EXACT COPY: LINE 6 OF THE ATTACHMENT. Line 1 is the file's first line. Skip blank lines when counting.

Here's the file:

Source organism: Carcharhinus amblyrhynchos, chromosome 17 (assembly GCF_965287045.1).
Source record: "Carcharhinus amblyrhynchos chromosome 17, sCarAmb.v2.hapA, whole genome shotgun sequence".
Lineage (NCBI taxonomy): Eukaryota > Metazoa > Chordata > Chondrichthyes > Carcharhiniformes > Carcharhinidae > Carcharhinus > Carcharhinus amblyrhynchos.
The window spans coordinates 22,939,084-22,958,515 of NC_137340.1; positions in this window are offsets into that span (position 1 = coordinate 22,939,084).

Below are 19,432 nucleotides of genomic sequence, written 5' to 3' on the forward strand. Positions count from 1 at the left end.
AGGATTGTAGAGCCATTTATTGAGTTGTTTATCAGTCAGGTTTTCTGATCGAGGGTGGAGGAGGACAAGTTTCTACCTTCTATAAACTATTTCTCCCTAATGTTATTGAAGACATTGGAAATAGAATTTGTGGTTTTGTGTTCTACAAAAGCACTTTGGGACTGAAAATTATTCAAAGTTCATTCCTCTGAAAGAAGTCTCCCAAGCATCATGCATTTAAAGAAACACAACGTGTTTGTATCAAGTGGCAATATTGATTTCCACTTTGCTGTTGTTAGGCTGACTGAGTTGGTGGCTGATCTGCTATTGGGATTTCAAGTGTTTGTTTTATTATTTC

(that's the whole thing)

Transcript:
AGGATTGTAGAGCCATTTATTGAGTTGTTTATCAGTCAGGTTTTCTGATCGAGGGTGGAGGAGGACAAGTTTCTACCTTCTATAAACTATTTCTCCCTAATGTTATTGAAGACATTGGAAATAGAATTTGTGGTTTTGTGTTCTACAAAAGCACTTTGGGACTGAAAATTATTCAAAGTTCATTCCTCTGAAAGAAGTCTCCCAAGCATCATGCATTTAAAGAAACACAACGTGTTTGTATCAAGTGGCAATATTGATTTCCACTTTGCTGTTGTTAGGCTGACTGAGTTGGTGGCTGATCTGCTATTGGGATTTCAAGTGTTTGTTTTATTATTTC